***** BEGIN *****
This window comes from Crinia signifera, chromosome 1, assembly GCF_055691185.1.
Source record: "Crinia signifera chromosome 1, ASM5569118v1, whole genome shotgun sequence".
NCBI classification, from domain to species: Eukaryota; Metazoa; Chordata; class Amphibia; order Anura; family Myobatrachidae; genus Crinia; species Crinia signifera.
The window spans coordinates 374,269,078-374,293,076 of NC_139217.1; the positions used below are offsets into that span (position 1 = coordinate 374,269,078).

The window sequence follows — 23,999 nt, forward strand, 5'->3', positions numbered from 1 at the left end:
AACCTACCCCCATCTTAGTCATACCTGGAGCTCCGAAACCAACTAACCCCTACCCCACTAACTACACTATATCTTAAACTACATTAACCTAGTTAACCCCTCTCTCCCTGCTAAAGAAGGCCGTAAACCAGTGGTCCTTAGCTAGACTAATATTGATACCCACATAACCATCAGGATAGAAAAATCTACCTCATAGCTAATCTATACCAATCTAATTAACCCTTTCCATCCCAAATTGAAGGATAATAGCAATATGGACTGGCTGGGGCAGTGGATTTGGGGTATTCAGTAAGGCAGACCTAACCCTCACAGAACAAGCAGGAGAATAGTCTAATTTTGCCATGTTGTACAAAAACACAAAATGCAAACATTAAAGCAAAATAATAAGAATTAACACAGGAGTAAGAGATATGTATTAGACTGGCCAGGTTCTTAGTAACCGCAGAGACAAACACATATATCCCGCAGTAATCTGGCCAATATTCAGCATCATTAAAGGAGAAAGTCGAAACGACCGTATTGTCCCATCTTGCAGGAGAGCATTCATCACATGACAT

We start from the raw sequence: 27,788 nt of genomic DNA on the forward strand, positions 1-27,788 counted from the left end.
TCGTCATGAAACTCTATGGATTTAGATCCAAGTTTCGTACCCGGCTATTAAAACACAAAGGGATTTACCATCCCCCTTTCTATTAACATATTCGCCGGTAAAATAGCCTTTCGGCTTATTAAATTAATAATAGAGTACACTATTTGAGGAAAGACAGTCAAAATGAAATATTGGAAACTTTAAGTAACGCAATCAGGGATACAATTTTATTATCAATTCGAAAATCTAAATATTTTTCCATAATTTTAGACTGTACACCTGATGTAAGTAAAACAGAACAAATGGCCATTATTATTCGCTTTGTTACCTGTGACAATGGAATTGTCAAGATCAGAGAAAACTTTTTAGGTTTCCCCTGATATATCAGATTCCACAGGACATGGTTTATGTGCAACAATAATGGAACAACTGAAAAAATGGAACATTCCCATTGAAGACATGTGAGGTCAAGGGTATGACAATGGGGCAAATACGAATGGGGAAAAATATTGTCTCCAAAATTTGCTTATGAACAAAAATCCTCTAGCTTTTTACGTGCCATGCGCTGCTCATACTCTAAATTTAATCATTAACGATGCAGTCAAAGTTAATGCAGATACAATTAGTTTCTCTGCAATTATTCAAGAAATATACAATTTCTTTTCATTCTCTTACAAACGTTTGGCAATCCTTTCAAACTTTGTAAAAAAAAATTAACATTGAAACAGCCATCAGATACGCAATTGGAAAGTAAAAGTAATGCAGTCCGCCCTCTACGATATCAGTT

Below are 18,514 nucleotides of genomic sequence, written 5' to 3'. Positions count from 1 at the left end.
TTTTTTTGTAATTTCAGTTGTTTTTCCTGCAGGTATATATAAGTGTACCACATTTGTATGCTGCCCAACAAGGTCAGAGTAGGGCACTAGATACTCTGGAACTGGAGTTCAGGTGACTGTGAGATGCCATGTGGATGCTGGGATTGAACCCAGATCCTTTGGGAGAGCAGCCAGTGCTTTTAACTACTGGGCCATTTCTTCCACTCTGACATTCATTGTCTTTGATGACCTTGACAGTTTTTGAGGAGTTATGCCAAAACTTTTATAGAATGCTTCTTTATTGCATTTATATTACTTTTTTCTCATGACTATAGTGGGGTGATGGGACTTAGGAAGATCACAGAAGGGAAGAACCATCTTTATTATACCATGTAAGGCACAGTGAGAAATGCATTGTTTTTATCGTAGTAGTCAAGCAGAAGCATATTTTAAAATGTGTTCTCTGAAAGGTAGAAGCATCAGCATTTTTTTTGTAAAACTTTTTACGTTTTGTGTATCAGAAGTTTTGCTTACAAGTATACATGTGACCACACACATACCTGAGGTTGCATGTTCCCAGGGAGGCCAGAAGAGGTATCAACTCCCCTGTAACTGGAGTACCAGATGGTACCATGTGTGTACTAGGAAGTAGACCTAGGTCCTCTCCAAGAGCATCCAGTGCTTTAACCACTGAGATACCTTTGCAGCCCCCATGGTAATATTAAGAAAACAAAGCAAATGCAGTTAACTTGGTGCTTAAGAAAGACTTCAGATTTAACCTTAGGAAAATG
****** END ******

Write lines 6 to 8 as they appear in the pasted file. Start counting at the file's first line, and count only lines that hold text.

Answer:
AACCTACCCCCATCTTAGTCATACCTGGAGCTCCGAAACCAACTAACCCCTACCCCACTAACTACACTATATCTTAAACTACATTAACCTAGTTAACCCCTCTCTCCCTGCTAAAGAAGGCCGTAAACCAGTGGTCCTTAGCTAGACTAATATTGATACCCACATAACCATCAGGATAGAAAAATCTACCTCATAGCTAATCTATACCAATCTAATTAACCCTTTCCATCCCAAATTGAAGGATAATAGCAATATGGACTGGCTGGGGCAGTGGATTTGGGGTATTCAGTAAGGCAGACCTAACCCTCACAGAACAAGCAGGAGAATAGTCTAATTTTGCCATGTTGTACAAAAACACAAAATGCAAACATTAAAGCAAAATAATAAGAATTAACACAGGAGTAAGAGATATGTATTAGACTGGCCAGGTTCTTAGTAACCGCAGAGACAAACACATATATCCCGCAGTAATCTGGCCAATATTCAGCATCATTAAAGGAGAAAGTCGAAACGACCGTATTGTCCCATCTTGCAGGAGAGCATTCATCACATGACAT

We start from the raw sequence: 27,788 nt of genomic DNA on the forward strand, positions 1-27,788 counted from the left end.
TCGTCATGAAACTCTATGGATTTAGATCCAAGTTTCGTACCCGGCTATTAAAACACAAAGGGATTTACCATCCCCCTTTCTATTAACATATTCGCCGGTAAAATAGCCTTTCGGCTTATTAAATTAATAATAGAGTACACTATTTGAGGAAAGACAGTCAAAATGAAATATTGGAAACTTTAAGTAACGCAATCAGGGATACAATTTTATTATCAATTCGAAAATCTAAATATTTTTCCATAATTTTAGACTGTACACCTGATGTAAGTAAAACAGAACAAATGGCCATTATTATTCGCTTTGTTACCTGTGACAATGGAATTGTCAAGATCAGAGAAAACTTTTTAGGTTTCCCCTGATATATCAGATTCCACAGGACATGGTTTATGTGCAACAATAATGGAACAACTGAAAAAATGGAACATTCCCATTGAAGACATGTGAGGTCAAGGGTATGACAATGGGGCAAATACGAATGGGGAAAAATATTGTCTCCAAAATTTGCTTATGAACAAAAATCCTCTAGCTTTTTACGTGCCATGCGCTGCTCATACTCTAAATTTAATCATTAACGATGCAGTCAAAGTTAATGCAGATACAATTAGTTTCTCTGCAATTATTCAAGAAATATACAATTTCTTTTCATTCTCTTACAAACGTTTGGCAATCCTTTCAAACTTTGTAAAAAAAAATTAACATTGAAACAGCCATCAGATACGCAATTGGAAAGTAAAAGTAATGCAGTCCGCCCTCTACGATATCAGTT